- Implementing school food and nutrition policies: a review of contextual factors0.79 MB
Schools play an important role in promoting healthy diets and good nutrition and can create an enabling environment for children. However, the school food environment is often not conducive to a healthy diet. To address this challenge, and to support Member States in implementing policy measures, as recommended by the Framework for Action from the 2014 Second International Conference on Nutrition, the World Health Organization (WHO) is in the process of developing evidence-informed policy guidelines on the food environment, including school food and nutrition interventions and policies with a focus on five interventions and policies that influence the school food environment. These five include nutrition standards or rules, direct food provision, marketing restrictions, nudging interventions and pricing policies.
This review on contextual factors to be considered in the implementation of school food and nutrition policies was prepared as part of the required process for WHO guideline development. When developing a WHO guideline and its recommendations, explicit consideration must be given to decision criteria (i.e. contextual factors) when moving from the evidence on the impact of interventions to recommendations. The factors considered in this review are values, resource implications, equity and human rights, feasibility and acceptability by stakeholder, as well as socio-cultural and environmental acceptability. A total of 350 publications were included in the review, the majority for acceptability (n = 116) and feasibility (n = 168). Most information was identified for policies on nutrition standards and only a few studies related to pricing policies and marketing restrictions. Resource implications and feasibility varied greatly by context and policy area. Included studies on direct food provision showed returns on investment. Generally, policies were found to reduce inequities. In general, stakeholders supported implementation of school food and nutrition policies, with only limited studies identified that discussed acceptability to industry. Overall, effective implementation of such policies could contribute to achievement of the right to health, a core WHO value.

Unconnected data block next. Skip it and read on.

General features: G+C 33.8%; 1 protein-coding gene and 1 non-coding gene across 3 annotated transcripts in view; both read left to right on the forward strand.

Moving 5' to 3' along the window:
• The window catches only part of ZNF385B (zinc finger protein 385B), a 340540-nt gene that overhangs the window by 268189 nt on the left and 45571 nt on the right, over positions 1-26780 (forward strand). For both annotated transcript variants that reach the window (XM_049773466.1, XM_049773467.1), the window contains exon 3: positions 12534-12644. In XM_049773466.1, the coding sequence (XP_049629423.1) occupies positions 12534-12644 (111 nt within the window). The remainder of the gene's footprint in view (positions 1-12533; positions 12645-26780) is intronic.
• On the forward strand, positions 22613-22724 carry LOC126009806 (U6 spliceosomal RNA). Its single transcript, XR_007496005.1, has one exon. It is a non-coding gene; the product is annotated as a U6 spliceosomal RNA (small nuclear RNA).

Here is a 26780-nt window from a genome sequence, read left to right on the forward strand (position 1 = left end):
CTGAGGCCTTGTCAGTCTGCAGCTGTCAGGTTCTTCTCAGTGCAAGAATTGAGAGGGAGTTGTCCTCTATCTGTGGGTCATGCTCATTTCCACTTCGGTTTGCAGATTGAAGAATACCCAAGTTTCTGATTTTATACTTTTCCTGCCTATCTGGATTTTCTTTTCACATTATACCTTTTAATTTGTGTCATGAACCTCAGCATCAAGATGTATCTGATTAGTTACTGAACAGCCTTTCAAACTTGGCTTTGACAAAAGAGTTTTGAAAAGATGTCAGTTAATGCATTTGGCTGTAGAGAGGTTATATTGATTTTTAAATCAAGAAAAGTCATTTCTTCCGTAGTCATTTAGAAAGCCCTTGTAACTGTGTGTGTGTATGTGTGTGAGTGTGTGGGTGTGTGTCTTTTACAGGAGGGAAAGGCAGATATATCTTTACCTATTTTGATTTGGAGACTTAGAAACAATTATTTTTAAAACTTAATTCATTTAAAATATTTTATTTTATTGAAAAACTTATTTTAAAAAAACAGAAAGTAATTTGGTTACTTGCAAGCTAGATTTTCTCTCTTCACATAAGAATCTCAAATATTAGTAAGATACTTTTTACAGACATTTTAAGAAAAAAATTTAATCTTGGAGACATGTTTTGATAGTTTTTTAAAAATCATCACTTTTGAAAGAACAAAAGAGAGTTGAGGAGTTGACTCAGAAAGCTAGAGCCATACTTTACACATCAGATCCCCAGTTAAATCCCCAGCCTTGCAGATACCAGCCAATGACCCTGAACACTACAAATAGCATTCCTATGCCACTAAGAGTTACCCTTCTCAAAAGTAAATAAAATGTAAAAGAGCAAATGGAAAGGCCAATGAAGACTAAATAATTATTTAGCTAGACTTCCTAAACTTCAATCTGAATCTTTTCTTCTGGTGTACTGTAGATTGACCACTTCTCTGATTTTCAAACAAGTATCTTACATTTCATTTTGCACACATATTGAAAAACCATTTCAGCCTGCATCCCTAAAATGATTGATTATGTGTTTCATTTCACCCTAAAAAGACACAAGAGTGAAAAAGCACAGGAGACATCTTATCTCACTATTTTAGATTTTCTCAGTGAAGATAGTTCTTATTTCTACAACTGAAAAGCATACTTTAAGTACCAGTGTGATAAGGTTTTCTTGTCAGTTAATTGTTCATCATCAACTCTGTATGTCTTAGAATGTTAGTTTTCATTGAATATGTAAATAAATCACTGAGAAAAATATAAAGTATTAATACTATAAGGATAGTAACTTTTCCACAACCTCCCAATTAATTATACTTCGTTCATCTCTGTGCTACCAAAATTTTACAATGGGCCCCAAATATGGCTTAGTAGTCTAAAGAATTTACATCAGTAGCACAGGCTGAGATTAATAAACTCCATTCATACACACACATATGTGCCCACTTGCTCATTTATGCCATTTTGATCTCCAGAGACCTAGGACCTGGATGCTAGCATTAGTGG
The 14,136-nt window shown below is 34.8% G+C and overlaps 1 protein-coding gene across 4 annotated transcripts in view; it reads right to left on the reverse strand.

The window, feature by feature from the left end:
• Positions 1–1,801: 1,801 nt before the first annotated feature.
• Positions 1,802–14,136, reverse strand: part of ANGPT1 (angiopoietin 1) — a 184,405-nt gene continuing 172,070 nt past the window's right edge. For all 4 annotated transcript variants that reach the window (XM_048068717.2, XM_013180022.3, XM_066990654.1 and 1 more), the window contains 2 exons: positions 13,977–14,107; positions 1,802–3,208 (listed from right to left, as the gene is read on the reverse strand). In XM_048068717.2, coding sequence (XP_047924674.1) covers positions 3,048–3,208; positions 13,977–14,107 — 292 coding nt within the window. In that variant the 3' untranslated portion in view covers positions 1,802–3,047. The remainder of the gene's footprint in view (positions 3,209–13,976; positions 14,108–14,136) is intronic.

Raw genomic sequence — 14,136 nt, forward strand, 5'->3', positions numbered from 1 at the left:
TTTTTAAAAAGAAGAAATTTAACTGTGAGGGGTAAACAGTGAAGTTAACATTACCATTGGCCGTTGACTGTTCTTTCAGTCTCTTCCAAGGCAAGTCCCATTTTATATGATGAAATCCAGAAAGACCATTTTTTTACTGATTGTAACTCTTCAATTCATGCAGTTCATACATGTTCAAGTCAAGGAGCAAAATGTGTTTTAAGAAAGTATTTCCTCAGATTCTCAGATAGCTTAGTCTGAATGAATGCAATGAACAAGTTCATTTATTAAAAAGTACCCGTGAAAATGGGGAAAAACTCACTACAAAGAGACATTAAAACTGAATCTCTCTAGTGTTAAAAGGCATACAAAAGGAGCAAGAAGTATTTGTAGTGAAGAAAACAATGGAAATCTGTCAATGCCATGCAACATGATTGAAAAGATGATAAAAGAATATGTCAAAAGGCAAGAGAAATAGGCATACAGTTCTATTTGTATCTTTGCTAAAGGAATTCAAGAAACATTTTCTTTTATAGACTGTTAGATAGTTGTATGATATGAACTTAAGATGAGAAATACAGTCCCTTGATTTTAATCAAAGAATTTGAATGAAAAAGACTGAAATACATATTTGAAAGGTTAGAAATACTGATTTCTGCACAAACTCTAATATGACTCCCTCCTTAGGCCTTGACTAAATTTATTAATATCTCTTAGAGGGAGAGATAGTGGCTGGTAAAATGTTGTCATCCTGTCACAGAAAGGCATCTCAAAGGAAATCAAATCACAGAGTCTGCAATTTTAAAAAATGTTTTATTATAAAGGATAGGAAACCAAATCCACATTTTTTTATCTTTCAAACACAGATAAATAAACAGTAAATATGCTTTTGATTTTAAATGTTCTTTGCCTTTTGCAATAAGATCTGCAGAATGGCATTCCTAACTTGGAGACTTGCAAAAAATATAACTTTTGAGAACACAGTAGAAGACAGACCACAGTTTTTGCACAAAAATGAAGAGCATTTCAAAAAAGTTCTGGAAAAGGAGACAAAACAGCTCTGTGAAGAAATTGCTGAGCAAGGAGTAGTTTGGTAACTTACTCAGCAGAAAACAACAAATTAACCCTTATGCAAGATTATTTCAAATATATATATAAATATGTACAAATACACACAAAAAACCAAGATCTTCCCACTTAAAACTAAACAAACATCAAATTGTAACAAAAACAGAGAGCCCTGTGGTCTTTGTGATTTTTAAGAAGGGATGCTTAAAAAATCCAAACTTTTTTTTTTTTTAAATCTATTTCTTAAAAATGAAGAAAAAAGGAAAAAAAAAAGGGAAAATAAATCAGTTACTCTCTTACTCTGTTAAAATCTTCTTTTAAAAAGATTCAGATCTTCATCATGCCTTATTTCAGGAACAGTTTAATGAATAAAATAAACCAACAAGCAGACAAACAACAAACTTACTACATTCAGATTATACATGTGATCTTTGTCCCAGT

Report by the World Health Organization